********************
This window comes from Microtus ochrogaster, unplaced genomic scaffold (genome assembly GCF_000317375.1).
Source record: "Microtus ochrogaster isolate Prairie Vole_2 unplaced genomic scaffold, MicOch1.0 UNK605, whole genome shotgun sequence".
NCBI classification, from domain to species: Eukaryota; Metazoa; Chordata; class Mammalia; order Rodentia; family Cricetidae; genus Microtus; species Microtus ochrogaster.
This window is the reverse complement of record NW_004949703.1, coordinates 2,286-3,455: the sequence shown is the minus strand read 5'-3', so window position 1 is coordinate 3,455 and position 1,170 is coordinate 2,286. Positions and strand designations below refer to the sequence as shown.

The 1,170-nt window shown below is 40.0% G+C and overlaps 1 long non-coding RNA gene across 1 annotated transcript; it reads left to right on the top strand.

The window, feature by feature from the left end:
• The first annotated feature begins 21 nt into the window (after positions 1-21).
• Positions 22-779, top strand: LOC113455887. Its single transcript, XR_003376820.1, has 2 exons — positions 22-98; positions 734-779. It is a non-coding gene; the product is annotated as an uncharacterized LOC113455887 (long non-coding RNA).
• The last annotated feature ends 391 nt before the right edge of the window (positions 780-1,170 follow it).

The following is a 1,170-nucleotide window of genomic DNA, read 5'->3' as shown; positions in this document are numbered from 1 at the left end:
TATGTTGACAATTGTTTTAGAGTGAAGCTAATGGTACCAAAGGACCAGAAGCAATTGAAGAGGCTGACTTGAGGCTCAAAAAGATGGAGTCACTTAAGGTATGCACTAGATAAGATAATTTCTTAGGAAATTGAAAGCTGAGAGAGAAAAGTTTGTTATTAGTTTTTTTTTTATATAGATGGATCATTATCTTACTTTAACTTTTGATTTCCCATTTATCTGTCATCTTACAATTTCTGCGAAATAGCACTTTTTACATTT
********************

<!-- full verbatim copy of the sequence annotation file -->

This window comes from Microtus ochrogaster, unplaced genomic scaffold (genome assembly GCF_000317375.1).
Source record: "Microtus ochrogaster isolate Prairie Vole_2 unplaced genomic scaffold, MicOch1.0 UNK605, whole genome shotgun sequence".
NCBI classification, from domain to species: Eukaryota; Metazoa; Chordata; class Mammalia; order Rodentia; family Cricetidae; genus Microtus; species Microtus ochrogaster.
This window is the reverse complement of record NW_004949703.1, coordinates 2,286-3,455: the sequence shown is the minus strand read 5'-3', so window position 1 is coordinate 3,455 and position 1,170 is coordinate 2,286. Positions and strand designations below refer to the sequence as shown.

The 1,170-nt window shown below is 40.0% G+C and overlaps 1 long non-coding RNA gene across 1 annotated transcript; it reads left to right on the top strand.

The window, feature by feature from the left end:
• The first annotated feature begins 21 nt into the window (after positions 1-21).
• Positions 22-779, top strand: LOC113455887. Its single transcript, XR_003376820.1, has 2 exons — positions 22-98; positions 734-779. It is a non-coding gene; the product is annotated as an uncharacterized LOC113455887 (long non-coding RNA).
• The last annotated feature ends 391 nt before the right edge of the window (positions 780-1,170 follow it).

The following is a 1,170-nucleotide window of genomic DNA, read 5'->3' as shown; positions in this document are numbered from 1 at the left end:
TATGTTGACAATTGTTTTAGAGTGAAGCTAATGGTACCAAAGGACCAGAAGCAATTGAAGAGGCTGACTTGAGGCTCAAAAAGATGGAGTCACTTAAGGTATGCACTAGATAAGATAATTTCTTAGGAAATTGAAAGCTGAGAGAGAAAAGTTTGTTATTAGTTTTTTTTTTATATAGATGGATCATTATCTTACTTTAACTTTTGATTTCCCATTTATCTGTCATCTTACAATTTCTGCGAAATAGCACTTTTTACATTT